More importantly, a Wiki editor can cite an alleged fact out of context and present it as if it were the whole truth. If someone wants to, it is easy to link statements from different articles into a narrative of truth when, in fact, a highly biased perspective is being presented. Through selective cherry picking of ostensible “facts” from articles, someone can intentionally censor views they disagree with, or edit out what they don’t like from an article. This allows active Wiki editors to take complete control of a page and present as a universally accepted truth, views that are actually their own opinion driven by a personal agenda, while making these views appear to be objective by referencing a published article.

Such editors may represent political groups or social activist groups fighting for a particular cause, or individuals acting independently. Any effort to correct something that is factually incorrect on such a page can be systematically edited back out by biased editors: there are no checks and balances to prevent this happening in what is supposed to be a reliable system of information sharing.

Wikipedia Abuse – An Examination of Marc Gafni’ s Wikipedia’s Page

The Wikipedia page I will refer to is the latest version of Dr Marc Gafni’ s Wikipedia page, as of November 4 2016. I will demonstrate how this page’s content was taken over and controlled by individuals representing the liberal left bias, the pro-victim bias, and the pro-feminist bias.

Particularly however, I am referring to the bias which does not distinguish victims from pseudo-victims, and the feminism bias, which is a form of victim feminism in which women are virtually always considered victims and men are virtually always cast as abusers.

A man who is accused of sexual harassment who is also associated with spirituality is especially vulnerable to this kind of manipulation of the truth, and that has been the case for Marc Gafni. Add to that a highly organized smear campaign and smear activists dedicated to taking over his page and we have a classic example of why Wikipedia is not a trusted source of information.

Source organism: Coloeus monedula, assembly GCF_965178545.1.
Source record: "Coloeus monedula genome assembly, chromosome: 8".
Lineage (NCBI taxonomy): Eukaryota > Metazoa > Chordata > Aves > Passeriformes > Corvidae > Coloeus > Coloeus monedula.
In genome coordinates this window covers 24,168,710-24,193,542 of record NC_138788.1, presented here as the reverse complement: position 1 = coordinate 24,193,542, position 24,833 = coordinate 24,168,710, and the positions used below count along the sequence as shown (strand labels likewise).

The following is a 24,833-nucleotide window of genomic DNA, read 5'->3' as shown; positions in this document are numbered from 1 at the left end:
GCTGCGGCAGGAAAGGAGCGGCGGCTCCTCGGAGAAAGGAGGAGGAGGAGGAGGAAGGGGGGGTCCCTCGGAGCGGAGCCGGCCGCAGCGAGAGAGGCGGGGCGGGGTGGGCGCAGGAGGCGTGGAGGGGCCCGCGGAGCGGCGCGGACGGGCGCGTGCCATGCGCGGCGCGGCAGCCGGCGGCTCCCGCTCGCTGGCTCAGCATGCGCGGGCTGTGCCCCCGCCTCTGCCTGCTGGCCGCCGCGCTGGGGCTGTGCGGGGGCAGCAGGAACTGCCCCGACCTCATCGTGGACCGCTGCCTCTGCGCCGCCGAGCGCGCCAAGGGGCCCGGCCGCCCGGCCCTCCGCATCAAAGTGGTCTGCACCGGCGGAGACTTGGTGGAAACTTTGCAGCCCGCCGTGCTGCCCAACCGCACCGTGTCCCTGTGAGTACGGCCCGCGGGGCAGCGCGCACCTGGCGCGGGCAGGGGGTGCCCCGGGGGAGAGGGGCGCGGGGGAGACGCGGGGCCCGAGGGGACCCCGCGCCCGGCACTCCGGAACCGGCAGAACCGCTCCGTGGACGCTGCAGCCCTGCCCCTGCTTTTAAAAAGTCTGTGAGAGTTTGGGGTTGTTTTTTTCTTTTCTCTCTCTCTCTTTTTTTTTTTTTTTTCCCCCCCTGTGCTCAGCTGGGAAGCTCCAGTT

The problem with the post-modern pro-victim stand

Before exposing the wrong facts and hidden biases on Marc Gafni’s Wikipedia page, it’s important that we situate ourselves within the postmodern culture in which this page lives.

For centuries, victims in the world were not heard. Clearly one of the great improvements in the last 50 years is that it is now acceptable in our culture to acknowledge that being a victim of emotional and physical abuse is far more widespread than it was recognized before the 1960s. People have acknowledged this reality and groups of victims (and individuals) have finally received apologies and compensation and it has become more common to take perpetrators to court.

But an unforeseen side effect of this evolution has been the growth of the “victim” role in Western culture.

As a woman, as a feminist and as a mother of three young women (15, 19 and 22 years old) the fact that there are laws against sexual harassment is extremely important to me. As an ex-model who was sexually harassed many times I was outraged by the fact that a man would think he could reach toward my body without my complete consent. And I would be beyond outraged if any a man or woman thought they had a right to touch my daughters sexually, without their full agreement.

Today’s liberal progressive world has seen a growing polarization between the powerful and the victimized. Power in all its forms has become demonized. Worse, the assumption is that power always lies with the man and that the woman (or groups of women) is always telling the truth. We forget that just as groups of men have been known to influence each other and lie, so can groups of women.